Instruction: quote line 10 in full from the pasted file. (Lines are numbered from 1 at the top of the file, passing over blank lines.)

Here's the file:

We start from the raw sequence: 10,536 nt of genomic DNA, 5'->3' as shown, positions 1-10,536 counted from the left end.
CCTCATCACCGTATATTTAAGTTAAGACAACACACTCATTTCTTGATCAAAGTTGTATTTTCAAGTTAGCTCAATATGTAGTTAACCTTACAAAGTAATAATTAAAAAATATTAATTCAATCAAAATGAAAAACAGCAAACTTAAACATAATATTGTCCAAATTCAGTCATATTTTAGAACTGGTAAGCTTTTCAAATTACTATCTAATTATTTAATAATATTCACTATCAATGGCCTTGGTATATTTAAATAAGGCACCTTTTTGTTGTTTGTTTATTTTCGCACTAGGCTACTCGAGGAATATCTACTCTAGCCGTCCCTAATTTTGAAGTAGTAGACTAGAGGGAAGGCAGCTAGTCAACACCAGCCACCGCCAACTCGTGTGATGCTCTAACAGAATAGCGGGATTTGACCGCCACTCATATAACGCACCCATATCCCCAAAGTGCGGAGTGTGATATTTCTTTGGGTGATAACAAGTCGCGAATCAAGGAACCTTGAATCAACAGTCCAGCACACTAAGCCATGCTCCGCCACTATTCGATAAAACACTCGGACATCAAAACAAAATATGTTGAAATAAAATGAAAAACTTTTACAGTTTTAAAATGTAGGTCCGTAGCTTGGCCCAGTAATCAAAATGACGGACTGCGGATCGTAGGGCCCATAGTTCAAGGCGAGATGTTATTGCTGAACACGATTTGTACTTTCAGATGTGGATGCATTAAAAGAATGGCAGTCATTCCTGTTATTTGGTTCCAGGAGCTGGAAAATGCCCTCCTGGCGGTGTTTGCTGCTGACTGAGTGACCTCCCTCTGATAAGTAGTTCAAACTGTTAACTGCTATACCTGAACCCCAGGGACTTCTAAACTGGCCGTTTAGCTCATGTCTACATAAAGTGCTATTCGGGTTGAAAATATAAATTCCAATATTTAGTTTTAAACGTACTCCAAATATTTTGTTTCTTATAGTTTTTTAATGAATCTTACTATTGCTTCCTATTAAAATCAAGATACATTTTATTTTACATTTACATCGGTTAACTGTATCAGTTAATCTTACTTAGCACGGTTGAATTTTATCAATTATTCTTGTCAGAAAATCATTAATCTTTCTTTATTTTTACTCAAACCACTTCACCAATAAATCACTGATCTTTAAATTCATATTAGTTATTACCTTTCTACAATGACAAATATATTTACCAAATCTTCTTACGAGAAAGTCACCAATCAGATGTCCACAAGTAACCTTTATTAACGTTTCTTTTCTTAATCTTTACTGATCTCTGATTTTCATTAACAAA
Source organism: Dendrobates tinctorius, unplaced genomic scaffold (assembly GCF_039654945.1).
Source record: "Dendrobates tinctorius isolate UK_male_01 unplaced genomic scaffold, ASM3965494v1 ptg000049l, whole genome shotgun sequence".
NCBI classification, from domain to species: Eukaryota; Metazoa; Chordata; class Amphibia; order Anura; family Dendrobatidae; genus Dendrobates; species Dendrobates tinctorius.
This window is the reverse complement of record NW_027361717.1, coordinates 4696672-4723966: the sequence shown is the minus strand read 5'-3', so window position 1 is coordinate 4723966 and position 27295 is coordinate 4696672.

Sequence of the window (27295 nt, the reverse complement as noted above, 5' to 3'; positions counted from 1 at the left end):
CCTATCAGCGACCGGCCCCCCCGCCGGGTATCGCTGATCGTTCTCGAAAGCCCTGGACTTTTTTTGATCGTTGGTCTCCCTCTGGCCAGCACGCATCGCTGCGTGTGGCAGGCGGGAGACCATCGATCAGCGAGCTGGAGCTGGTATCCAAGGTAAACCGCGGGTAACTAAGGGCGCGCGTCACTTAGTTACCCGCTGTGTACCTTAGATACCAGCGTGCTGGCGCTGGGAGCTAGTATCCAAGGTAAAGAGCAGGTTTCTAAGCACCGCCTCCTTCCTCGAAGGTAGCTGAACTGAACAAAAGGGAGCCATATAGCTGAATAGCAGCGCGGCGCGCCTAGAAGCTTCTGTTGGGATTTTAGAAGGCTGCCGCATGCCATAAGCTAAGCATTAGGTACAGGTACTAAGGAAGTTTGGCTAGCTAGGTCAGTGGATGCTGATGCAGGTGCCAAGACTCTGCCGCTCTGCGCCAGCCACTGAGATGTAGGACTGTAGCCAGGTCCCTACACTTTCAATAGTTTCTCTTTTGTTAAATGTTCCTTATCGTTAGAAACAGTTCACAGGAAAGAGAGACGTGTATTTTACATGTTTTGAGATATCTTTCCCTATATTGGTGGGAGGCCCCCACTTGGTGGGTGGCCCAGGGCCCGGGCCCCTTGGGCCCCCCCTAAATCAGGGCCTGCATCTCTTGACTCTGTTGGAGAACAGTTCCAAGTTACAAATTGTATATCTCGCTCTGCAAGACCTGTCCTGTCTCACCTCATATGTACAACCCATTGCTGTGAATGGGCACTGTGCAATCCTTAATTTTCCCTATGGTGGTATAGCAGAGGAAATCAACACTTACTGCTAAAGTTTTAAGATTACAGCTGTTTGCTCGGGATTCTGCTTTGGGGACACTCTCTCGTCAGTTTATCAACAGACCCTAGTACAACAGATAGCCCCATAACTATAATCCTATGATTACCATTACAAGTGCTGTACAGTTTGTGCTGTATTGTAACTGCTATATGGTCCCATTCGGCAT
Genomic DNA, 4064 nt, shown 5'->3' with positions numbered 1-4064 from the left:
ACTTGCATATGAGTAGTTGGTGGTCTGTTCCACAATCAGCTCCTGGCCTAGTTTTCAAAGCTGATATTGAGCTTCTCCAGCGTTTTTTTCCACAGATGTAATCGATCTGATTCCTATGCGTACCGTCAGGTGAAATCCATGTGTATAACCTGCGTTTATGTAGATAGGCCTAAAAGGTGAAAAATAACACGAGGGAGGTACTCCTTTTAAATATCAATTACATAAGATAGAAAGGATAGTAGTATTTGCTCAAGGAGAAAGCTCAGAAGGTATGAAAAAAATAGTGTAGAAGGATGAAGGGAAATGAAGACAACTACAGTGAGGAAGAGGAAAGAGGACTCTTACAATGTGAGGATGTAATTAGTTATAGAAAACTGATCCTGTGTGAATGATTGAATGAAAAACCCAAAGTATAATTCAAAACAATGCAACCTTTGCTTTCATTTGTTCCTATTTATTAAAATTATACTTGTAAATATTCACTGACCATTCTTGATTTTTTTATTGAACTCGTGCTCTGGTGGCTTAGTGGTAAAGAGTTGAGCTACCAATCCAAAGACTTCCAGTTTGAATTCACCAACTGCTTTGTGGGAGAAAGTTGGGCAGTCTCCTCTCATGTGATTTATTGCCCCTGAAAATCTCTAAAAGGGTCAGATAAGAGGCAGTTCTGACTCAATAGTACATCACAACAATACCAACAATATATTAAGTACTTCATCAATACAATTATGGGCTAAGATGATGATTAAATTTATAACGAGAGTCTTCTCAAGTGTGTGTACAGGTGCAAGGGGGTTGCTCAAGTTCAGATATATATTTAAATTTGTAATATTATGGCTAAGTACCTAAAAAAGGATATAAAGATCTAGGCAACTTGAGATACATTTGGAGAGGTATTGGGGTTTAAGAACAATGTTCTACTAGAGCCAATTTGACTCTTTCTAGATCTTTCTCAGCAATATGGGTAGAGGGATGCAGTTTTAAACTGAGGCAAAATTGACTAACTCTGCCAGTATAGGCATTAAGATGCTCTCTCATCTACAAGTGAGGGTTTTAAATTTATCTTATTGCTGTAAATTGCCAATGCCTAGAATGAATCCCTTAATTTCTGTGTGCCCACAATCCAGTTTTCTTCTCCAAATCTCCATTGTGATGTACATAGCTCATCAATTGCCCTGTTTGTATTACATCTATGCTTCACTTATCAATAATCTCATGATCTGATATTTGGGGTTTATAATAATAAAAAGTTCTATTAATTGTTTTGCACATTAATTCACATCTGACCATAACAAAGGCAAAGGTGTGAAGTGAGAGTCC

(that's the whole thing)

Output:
ACTTGCATATGAGTAGTTGGTGGTCTGTTCCACAATCAGCTCCTGGCCTAGTTTTCAAAGCTGATATTGAGCTTCTCCAGCGTTTTTTTCCACAGATGTAATCGATCTGATTCCTATGCGTACCGTCAGGTGAAATCCATGTGTATAACCTGCGTTTATGTAGATAGGCCTAAAAGGTGAAAAATAACACGAGGGAGGTACTCCTTTTAAATATCAATTACATAAGATAGAAAGGATAGTAGTATTTGCTCAAGGAGAAAGCTCAGAAGGTATGAAAAAAATAGTGTAGAAGGATGAAGGGAAATGAAGACAACTACAGTGAGGAAGAGGAAAGAGGACTCTTACAATGTGAGGATGTAATTAGTTATAGAAAACTGATCCTGTGTGAATGATTGAATGAAAAACCCAAAGTATAATTCAAAACAATGCAACCTTTGCTTTCATTTGTTCCTATTTATTAAAATTATACTTGTAAATATTCACTGACCATTCTTGATTTTTTTATTGAACTCGTGCTCTGGTGGCTTAGTGGTAAAGAGTTGAGCTACCAATCCAAAGACTTCCAGTTTGAATTCACCAACTGCTTTGTGGGAGAAAGTTGGGCAGTCTCCTCTCATGTGATTTATTGCCCCTGAAAATCTCTAAAAGGGTCAGATAAGAGGCAGTTCTGACTCAATAGTACATCACAACAATACCAACAATATATTAAGTACTTCATCAATACAATTATGGGCTAAGATGATGATTAAATTTATAACGAGAGTCTTCTCAAGTGTGTGTACAGGTGCAAGGGGGTTGCTCAAGTTCAGATATATATTTAAATTTGTAATATTATGGCTAAGTACCTAAAAAAGGATATAAAGATCTAGGCAACTTGAGATACATTTGGAGAGGTATTGGGGTTTAAGAACAATGTTCTACTAGAGCCAATTTGACTCTTTCTAGATCTTTCTCAGCAATATGGGTAGAGGGATGCAGTTTTAAACTGAGGCAAAATTGACTAACTCTGCCAGTATAGGCATTAAGATGCTCTCTCATCTACAAGTGAGGGTTTTAAATTTATCTTATTGCTGTAAATTGCCAATGCCTAGAATGAATCCCTTAATTTCTGTGTGCCCACAATCCAGTTTTCTTCTCCAAATCTCCATTGTGATGTACATAGCTCATCAATTGCCCTGTTTGTATTACATCTATGCTTCACTTATCAATAATCTCATGATCTGATATTTGGGGTTTATAATAATAAAAAGTTCTATTAATTGTTTTGCACATTAATTCACATCTGACCATAACAAAGGCAAAGGTGTGAAGTGAGAGTCC